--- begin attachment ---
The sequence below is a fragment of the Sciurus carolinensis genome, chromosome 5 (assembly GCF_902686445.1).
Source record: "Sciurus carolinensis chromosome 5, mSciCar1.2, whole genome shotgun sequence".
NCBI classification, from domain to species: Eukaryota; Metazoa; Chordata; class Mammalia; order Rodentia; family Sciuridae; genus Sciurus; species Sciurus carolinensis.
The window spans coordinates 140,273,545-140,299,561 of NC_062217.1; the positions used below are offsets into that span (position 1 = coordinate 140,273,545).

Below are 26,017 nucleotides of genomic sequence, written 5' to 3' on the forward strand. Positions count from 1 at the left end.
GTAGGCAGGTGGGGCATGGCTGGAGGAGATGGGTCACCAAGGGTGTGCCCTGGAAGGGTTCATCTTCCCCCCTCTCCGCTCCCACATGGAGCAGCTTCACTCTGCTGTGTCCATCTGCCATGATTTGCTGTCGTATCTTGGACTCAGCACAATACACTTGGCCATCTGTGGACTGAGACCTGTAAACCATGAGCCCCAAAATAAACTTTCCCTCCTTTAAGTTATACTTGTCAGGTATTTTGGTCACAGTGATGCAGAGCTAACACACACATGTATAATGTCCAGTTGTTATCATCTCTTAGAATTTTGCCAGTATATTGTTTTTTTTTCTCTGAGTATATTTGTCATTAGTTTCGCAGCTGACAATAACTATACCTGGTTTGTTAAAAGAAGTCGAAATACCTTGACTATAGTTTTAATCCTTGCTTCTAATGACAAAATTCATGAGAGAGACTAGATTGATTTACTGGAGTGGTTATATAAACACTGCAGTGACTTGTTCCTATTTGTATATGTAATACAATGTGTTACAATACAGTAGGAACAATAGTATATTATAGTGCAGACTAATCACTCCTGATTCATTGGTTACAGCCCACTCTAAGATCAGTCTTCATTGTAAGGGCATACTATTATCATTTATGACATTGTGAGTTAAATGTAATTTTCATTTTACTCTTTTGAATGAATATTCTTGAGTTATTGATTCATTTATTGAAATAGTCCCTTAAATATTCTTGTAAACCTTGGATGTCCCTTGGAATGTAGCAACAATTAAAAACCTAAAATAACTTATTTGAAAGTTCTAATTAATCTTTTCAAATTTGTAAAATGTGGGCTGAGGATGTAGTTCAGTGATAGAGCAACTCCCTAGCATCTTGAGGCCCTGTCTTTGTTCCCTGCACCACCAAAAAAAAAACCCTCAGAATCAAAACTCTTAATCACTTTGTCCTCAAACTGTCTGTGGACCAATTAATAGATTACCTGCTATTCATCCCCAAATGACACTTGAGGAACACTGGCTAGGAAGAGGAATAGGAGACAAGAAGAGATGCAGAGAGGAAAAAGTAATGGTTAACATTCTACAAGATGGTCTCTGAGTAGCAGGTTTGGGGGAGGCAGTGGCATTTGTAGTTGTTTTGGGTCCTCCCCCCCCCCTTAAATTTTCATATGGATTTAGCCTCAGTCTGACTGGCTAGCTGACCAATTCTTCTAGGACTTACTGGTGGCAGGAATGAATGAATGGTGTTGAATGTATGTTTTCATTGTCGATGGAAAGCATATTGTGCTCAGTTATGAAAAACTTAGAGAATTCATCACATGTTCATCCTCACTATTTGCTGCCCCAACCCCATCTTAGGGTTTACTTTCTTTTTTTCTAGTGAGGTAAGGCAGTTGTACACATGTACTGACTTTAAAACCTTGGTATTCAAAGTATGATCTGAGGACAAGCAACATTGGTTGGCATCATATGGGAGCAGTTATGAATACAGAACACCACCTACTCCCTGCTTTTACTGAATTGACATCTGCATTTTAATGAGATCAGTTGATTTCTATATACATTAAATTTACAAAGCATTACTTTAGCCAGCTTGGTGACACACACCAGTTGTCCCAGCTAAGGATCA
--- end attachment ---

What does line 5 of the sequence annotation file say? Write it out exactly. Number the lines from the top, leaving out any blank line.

Below are 26,017 nucleotides of genomic sequence, written 5' to 3' on the forward strand. Positions count from 1 at the left end.